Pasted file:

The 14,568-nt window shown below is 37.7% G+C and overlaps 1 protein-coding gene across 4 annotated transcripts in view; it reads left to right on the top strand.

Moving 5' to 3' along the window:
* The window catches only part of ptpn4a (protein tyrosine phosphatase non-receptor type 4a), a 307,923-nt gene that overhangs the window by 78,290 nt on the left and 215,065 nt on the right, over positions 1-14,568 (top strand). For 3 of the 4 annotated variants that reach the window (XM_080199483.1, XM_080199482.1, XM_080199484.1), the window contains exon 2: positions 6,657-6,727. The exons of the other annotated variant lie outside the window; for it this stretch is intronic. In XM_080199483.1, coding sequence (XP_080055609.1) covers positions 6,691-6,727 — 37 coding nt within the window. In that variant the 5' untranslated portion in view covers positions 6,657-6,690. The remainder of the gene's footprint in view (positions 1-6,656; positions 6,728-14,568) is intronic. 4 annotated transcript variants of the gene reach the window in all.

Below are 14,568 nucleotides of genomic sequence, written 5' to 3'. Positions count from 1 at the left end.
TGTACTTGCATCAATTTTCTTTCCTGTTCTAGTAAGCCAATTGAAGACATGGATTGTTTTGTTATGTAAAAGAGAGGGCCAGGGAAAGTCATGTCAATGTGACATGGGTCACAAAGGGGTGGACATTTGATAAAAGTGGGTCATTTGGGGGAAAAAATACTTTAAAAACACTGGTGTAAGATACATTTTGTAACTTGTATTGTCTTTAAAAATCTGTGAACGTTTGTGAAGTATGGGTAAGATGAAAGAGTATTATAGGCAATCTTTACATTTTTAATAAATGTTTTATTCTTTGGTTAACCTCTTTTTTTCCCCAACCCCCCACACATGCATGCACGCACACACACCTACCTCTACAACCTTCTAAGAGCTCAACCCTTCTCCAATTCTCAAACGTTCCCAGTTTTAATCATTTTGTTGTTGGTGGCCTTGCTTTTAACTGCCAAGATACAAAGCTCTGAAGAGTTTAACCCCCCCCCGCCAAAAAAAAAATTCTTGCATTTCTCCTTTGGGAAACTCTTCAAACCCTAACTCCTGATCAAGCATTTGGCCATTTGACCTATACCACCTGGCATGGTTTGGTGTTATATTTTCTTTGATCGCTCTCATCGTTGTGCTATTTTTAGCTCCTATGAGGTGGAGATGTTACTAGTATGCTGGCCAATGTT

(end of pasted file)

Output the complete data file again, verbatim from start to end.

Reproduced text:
The 14,568-nt window shown below is 37.7% G+C and overlaps 1 protein-coding gene across 4 annotated transcripts in view; it reads left to right on the top strand.

Moving 5' to 3' along the window:
* The window catches only part of ptpn4a (protein tyrosine phosphatase non-receptor type 4a), a 307,923-nt gene that overhangs the window by 78,290 nt on the left and 215,065 nt on the right, over positions 1-14,568 (top strand). For 3 of the 4 annotated variants that reach the window (XM_080199483.1, XM_080199482.1, XM_080199484.1), the window contains exon 2: positions 6,657-6,727. The exons of the other annotated variant lie outside the window; for it this stretch is intronic. In XM_080199483.1, coding sequence (XP_080055609.1) covers positions 6,691-6,727 — 37 coding nt within the window. In that variant the 5' untranslated portion in view covers positions 6,657-6,690. The remainder of the gene's footprint in view (positions 1-6,656; positions 6,728-14,568) is intronic. 4 annotated transcript variants of the gene reach the window in all.

Below are 14,568 nucleotides of genomic sequence, written 5' to 3'. Positions count from 1 at the left end.
TGTACTTGCATCAATTTTCTTTCCTGTTCTAGTAAGCCAATTGAAGACATGGATTGTTTTGTTATGTAAAAGAGAGGGCCAGGGAAAGTCATGTCAATGTGACATGGGTCACAAAGGGGTGGACATTTGATAAAAGTGGGTCATTTGGGGGAAAAAATACTTTAAAAACACTGGTGTAAGATACATTTTGTAACTTGTATTGTCTTTAAAAATCTGTGAACGTTTGTGAAGTATGGGTAAGATGAAAGAGTATTATAGGCAATCTTTACATTTTTAATAAATGTTTTATTCTTTGGTTAACCTCTTTTTTTCCCCAACCCCCCACACATGCATGCACGCACACACACCTACCTCTACAACCTTCTAAGAGCTCAACCCTTCTCCAATTCTCAAACGTTCCCAGTTTTAATCATTTTGTTGTTGGTGGCCTTGCTTTTAACTGCCAAGATACAAAGCTCTGAAGAGTTTAACCCCCCCCCGCCAAAAAAAAAATTCTTGCATTTCTCCTTTGGGAAACTCTTCAAACCCTAACTCCTGATCAAGCATTTGGCCATTTGACCTATACCACCTGGCATGGTTTGGTGTTATATTTTCTTTGATCGCTCTCATCGTTGTGCTATTTTTAGCTCCTATGAGGTGGAGATGTTACTAGTATGCTGGCCAATGTT